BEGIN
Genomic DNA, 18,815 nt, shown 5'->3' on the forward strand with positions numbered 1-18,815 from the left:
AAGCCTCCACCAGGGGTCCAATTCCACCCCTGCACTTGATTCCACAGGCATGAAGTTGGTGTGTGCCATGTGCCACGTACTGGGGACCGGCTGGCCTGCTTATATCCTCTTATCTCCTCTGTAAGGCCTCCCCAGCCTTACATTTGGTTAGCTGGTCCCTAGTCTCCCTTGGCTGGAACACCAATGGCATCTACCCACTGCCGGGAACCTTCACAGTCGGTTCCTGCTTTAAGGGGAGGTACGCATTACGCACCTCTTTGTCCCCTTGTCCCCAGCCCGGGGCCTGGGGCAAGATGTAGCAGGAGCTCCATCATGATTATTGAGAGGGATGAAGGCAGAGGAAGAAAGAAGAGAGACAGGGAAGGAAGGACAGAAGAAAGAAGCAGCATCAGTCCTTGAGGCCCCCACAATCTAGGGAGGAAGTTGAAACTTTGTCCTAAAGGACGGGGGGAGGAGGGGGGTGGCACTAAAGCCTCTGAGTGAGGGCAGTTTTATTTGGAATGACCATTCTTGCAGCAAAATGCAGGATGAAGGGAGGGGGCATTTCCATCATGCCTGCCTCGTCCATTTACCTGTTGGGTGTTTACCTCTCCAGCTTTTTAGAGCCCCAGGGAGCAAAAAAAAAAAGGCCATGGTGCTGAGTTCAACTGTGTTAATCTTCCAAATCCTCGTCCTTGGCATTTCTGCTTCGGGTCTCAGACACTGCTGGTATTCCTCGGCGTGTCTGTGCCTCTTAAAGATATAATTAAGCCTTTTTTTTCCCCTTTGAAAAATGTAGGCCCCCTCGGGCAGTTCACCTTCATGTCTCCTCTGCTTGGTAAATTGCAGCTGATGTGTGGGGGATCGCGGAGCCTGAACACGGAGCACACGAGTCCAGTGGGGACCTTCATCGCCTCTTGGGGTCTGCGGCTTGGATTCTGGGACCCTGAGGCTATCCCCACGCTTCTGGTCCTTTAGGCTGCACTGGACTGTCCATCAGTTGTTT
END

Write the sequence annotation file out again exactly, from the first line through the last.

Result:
Genomic DNA, 18,815 nt, shown 5'->3' on the forward strand with positions numbered 1-18,815 from the left:
AAGCCTCCACCAGGGGTCCAATTCCACCCCTGCACTTGATTCCACAGGCATGAAGTTGGTGTGTGCCATGTGCCACGTACTGGGGACCGGCTGGCCTGCTTATATCCTCTTATCTCCTCTGTAAGGCCTCCCCAGCCTTACATTTGGTTAGCTGGTCCCTAGTCTCCCTTGGCTGGAACACCAATGGCATCTACCCACTGCCGGGAACCTTCACAGTCGGTTCCTGCTTTAAGGGGAGGTACGCATTACGCACCTCTTTGTCCCCTTGTCCCCAGCCCGGGGCCTGGGGCAAGATGTAGCAGGAGCTCCATCATGATTATTGAGAGGGATGAAGGCAGAGGAAGAAAGAAGAGAGACAGGGAAGGAAGGACAGAAGAAAGAAGCAGCATCAGTCCTTGAGGCCCCCACAATCTAGGGAGGAAGTTGAAACTTTGTCCTAAAGGACGGGGGGAGGAGGGGGGTGGCACTAAAGCCTCTGAGTGAGGGCAGTTTTATTTGGAATGACCATTCTTGCAGCAAAATGCAGGATGAAGGGAGGGGGCATTTCCATCATGCCTGCCTCGTCCATTTACCTGTTGGGTGTTTACCTCTCCAGCTTTTTAGAGCCCCAGGGAGCAAAAAAAAAAAGGCCATGGTGCTGAGTTCAACTGTGTTAATCTTCCAAATCCTCGTCCTTGGCATTTCTGCTTCGGGTCTCAGACACTGCTGGTATTCCTCGGCGTGTCTGTGCCTCTTAAAGATATAATTAAGCCTTTTTTTTCCCCTTTGAAAAATGTAGGCCCCCTCGGGCAGTTCACCTTCATGTCTCCTCTGCTTGGTAAATTGCAGCTGATGTGTGGGGGATCGCGGAGCCTGAACACGGAGCACACGAGTCCAGTGGGGACCTTCATCGCCTCTTGGGGTCTGCGGCTTGGATTCTGGGACCCTGAGGCTATCCCCACGCTTCTGGTCCTTTAGGCTGCACTGGACTGTCCATCAGTTGTTT